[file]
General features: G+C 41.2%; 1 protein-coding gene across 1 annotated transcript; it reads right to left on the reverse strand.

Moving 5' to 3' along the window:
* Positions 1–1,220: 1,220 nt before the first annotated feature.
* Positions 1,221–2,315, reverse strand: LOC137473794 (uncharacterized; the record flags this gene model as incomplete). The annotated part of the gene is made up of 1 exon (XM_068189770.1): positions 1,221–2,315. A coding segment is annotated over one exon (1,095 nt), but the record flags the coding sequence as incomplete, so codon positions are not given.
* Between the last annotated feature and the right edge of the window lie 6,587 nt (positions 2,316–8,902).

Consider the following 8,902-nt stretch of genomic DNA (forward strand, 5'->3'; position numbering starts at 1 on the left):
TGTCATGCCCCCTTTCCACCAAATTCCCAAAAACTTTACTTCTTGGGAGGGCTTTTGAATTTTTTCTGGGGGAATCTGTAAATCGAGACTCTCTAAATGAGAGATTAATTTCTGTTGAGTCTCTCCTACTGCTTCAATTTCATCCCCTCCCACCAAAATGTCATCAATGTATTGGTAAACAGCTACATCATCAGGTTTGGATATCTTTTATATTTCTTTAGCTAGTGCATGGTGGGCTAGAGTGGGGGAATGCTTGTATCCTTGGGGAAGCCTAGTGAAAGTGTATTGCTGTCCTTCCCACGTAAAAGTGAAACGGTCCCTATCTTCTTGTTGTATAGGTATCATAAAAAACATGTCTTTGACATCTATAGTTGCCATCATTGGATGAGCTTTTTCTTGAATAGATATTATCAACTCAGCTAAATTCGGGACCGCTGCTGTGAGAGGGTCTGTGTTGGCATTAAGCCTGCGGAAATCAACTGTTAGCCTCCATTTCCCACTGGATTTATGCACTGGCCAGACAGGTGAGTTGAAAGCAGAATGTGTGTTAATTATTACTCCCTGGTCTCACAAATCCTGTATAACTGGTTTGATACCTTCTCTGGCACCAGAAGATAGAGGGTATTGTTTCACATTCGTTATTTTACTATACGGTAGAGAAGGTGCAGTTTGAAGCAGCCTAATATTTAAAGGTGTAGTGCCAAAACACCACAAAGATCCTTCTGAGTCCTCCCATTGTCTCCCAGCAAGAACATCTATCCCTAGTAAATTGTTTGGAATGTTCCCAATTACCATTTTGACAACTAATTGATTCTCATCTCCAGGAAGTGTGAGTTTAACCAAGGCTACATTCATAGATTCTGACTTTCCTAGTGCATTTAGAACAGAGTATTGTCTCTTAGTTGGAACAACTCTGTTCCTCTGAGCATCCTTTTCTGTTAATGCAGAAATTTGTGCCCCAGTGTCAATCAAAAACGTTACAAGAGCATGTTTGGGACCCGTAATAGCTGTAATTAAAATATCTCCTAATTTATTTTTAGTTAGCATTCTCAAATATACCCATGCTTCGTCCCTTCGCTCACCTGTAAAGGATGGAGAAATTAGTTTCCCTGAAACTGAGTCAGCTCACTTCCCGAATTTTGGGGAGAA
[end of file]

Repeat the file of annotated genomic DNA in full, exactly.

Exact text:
General features: G+C 41.2%; 1 protein-coding gene across 1 annotated transcript; it reads right to left on the reverse strand.

Moving 5' to 3' along the window:
* Positions 1–1,220: 1,220 nt before the first annotated feature.
* Positions 1,221–2,315, reverse strand: LOC137473794 (uncharacterized; the record flags this gene model as incomplete). The annotated part of the gene is made up of 1 exon (XM_068189770.1): positions 1,221–2,315. A coding segment is annotated over one exon (1,095 nt), but the record flags the coding sequence as incomplete, so codon positions are not given.
* Between the last annotated feature and the right edge of the window lie 6,587 nt (positions 2,316–8,902).

Consider the following 8,902-nt stretch of genomic DNA (forward strand, 5'->3'; position numbering starts at 1 on the left):
TGTCATGCCCCCTTTCCACCAAATTCCCAAAAACTTTACTTCTTGGGAGGGCTTTTGAATTTTTTCTGGGGGAATCTGTAAATCGAGACTCTCTAAATGAGAGATTAATTTCTGTTGAGTCTCTCCTACTGCTTCAATTTCATCCCCTCCCACCAAAATGTCATCAATGTATTGGTAAACAGCTACATCATCAGGTTTGGATATCTTTTATATTTCTTTAGCTAGTGCATGGTGGGCTAGAGTGGGGGAATGCTTGTATCCTTGGGGAAGCCTAGTGAAAGTGTATTGCTGTCCTTCCCACGTAAAAGTGAAACGGTCCCTATCTTCTTGTTGTATAGGTATCATAAAAAACATGTCTTTGACATCTATAGTTGCCATCATTGGATGAGCTTTTTCTTGAATAGATATTATCAACTCAGCTAAATTCGGGACCGCTGCTGTGAGAGGGTCTGTGTTGGCATTAAGCCTGCGGAAATCAACTGTTAGCCTCCATTTCCCACTGGATTTATGCACTGGCCAGACAGGTGAGTTGAAAGCAGAATGTGTGTTAATTATTACTCCCTGGTCTCACAAATCCTGTATAACTGGTTTGATACCTTCTCTGGCACCAGAAGATAGAGGGTATTGTTTCACATTCGTTATTTTACTATACGGTAGAGAAGGTGCAGTTTGAAGCAGCCTAATATTTAAAGGTGTAGTGCCAAAACACCACAAAGATCCTTCTGAGTCCTCCCATTGTCTCCCAGCAAGAACATCTATCCCTAGTAAATTGTTTGGAATGTTCCCAATTACCATTTTGACAACTAATTGATTCTCATCTCCAGGAAGTGTGAGTTTAACCAAGGCTACATTCATAGATTCTGACTTTCCTAGTGCATTTAGAACAGAGTATTGTCTCTTAGTTGGAACAACTCTGTTCCTCTGAGCATCCTTTTCTGTTAATGCAGAAATTTGTGCCCCAGTGTCAATCAAAAACGTTACAAGAGCATGTTTGGGACCCGTAATAGCTGTAATTAAAATATCTCCTAATTTATTTTTAGTTAGCATTCTCAAATATACCCATGCTTCGTCCCTTCGCTCACCTGTAAAGGATGGAGAAATTAGTTTCCCTGAAACTGAGTCAGCTCACTTCCCGAATTTTGGGGAGAA